Early on, Fendi was learning about the family business from the inside out. Her mother, the second-eldest sister, worked on the creative side as design director (the other siblings handled various business ends, such as fur development and the boutiques), which meant that Silvia basically grew up in the atelier. She’s full of amusing anecdotes about the famous clients, the petites mains and her workhorse mom. “If I wanted to grab her attention, I would call her Madame Fendi,” she says. “If you called ‘Mom, Mom!’ she didn’t answer because she was listening to the people around her.” And then there’s the tale of how Silvia and her sisters were always dressed in black when at the seaside or in the country and mistaken for, as Fendi tells it, “oh, poor girls, orphans. But I would say, ‘Oh, no, it’s fashion!’ Black was a color my mother liked very much.”
Fendi’s job responsibilities back then were limited to picking up stray pins on the workshop floor (a magnet attached to a ribbon did the trick) and the occasional modeling stint. She recalls one early catwalk gig, at age five, in which she wore a beaver bomber jacket, white leather pants and lizardskin boots. A photograph of her in the outfit, taken after the show, still remains.
At 18, Fendi entered the family business, though only because she didn’t want to continue school, and so work, per Mom, was the sole option. “I was not really a good student,” she says. “I studied, but really the minimum.” She became a Fendi ambassador of sorts, following the collection around on trunk shows with her cousins and her older sister, Maria Teresa, while tending to her party-girl persona. “We used to go out every night and go back to work in the morning with the high heels on,” she says. And she has no regrets: “It was fantastic,” she reminisces of late nights at Studio 54 while on business in New York. When prodded for specifics, Fendi shrugs off the question with a laugh. “You know,” she says, “I was kind of drunk every night.”
In 1987 the company launched a secondary line called Fendissime, and Fendi, then 27, was tapped to design it. Eight years later, she moved over to the main collection. “There are always some people who ask, ‘But is she really doing this? Is she good? Is she really involved?’” says Fendi, fully aware of such nepotistic complaints. Yet she claims to be more in her element now that she’s the last Fendi standing. “I feel free,” she explains.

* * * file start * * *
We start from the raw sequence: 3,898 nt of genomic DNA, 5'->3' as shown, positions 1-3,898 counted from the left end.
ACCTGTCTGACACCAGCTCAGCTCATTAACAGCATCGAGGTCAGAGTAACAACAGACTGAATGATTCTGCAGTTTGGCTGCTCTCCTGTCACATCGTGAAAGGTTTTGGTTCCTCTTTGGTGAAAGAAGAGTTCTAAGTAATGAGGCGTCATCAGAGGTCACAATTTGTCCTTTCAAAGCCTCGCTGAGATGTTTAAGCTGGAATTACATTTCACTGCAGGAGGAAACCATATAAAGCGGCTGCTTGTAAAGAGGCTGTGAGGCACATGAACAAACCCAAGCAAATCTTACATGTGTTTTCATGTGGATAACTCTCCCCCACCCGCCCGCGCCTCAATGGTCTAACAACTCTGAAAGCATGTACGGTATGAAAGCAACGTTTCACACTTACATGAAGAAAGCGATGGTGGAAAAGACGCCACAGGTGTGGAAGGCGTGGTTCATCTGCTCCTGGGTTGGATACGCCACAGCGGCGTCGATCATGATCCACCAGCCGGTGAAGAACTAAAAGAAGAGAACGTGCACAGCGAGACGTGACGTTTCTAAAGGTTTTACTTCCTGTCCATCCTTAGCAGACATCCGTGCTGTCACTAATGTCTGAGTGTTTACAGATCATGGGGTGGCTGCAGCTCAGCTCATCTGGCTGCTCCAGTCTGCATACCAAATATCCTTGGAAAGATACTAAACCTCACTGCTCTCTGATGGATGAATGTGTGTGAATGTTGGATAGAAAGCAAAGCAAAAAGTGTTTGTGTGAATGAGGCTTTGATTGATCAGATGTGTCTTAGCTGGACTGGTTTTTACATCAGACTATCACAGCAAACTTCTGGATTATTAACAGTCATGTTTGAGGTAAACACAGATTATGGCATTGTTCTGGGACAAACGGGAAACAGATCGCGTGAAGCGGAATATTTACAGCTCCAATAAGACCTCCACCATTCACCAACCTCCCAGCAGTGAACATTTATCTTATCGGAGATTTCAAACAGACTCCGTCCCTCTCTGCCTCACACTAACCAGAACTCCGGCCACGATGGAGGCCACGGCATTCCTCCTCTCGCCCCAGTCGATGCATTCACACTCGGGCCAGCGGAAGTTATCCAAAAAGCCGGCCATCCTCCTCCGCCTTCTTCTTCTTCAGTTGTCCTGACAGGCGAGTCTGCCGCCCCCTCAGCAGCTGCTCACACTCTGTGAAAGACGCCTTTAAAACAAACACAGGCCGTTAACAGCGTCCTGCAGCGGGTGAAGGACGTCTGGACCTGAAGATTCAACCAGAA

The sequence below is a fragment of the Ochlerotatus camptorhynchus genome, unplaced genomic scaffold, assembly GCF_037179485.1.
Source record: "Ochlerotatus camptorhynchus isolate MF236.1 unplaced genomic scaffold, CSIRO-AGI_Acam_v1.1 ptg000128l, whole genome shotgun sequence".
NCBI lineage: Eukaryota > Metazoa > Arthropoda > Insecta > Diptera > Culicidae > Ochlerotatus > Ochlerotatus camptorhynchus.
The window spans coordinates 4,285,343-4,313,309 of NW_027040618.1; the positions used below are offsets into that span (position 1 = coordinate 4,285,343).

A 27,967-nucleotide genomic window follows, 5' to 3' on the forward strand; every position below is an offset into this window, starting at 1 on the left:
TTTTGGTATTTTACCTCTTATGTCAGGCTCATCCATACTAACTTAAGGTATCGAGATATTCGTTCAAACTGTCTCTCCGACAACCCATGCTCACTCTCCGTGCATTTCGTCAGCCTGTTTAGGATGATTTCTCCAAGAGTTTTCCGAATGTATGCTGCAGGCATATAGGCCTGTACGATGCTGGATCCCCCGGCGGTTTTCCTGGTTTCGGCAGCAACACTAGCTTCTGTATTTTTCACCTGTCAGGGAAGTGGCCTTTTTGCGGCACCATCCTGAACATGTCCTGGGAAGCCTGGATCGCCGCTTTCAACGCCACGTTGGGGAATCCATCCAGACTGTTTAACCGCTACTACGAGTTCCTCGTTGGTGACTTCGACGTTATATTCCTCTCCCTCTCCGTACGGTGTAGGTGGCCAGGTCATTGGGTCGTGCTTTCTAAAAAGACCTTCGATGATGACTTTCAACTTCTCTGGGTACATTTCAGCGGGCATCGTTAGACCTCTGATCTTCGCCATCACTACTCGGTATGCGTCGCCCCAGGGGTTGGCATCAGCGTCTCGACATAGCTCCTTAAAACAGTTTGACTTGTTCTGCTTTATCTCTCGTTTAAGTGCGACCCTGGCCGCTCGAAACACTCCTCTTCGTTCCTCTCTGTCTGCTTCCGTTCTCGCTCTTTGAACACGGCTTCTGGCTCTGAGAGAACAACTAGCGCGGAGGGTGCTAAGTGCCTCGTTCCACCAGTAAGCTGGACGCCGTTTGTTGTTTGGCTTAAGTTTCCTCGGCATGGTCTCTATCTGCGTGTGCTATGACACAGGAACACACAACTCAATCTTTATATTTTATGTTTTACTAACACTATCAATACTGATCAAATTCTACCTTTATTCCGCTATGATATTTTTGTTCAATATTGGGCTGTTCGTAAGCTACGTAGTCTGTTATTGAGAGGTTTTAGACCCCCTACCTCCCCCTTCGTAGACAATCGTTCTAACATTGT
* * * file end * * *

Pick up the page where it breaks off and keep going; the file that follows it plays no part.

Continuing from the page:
The transitional period from family firm to full corporate concern, however, wasn’t smooth sailing; much has been written about the troubled times surrounding LVMH and Prada’s takeover. It shone a spotlight, for one, on the Fendi sisters’ disagreements. “When you work with other people, there are always different points of view,” Fendi observes about her mother’s and aunts’ dynamics. “I suppose it’s like this for Viktor & Rolf, Stefano and Domenico, Dan and Dean Caten, when you are not the only head.” She notes that Carla was “the big boss, the brain,” and Alda, the youngest, “struggled more to find her niche.” Of the actual takeover, she says only, “it was very painful for my mother because she didn’t really want to sell the company. But the Fendi sisters are five, we are 11 children and our children [the grandchildren] are more than 30. How can you think about a future? It’s difficult. So she understood.” Today the sisters live fairly separate lives, with the larger clan reuniting for “big family things—Communions, anniversaries. Some people ask, ‘Do you see each other every day?’ No, no, thank you. We would kill [one another] after a while,” she says, the last part accompanied by a laugh.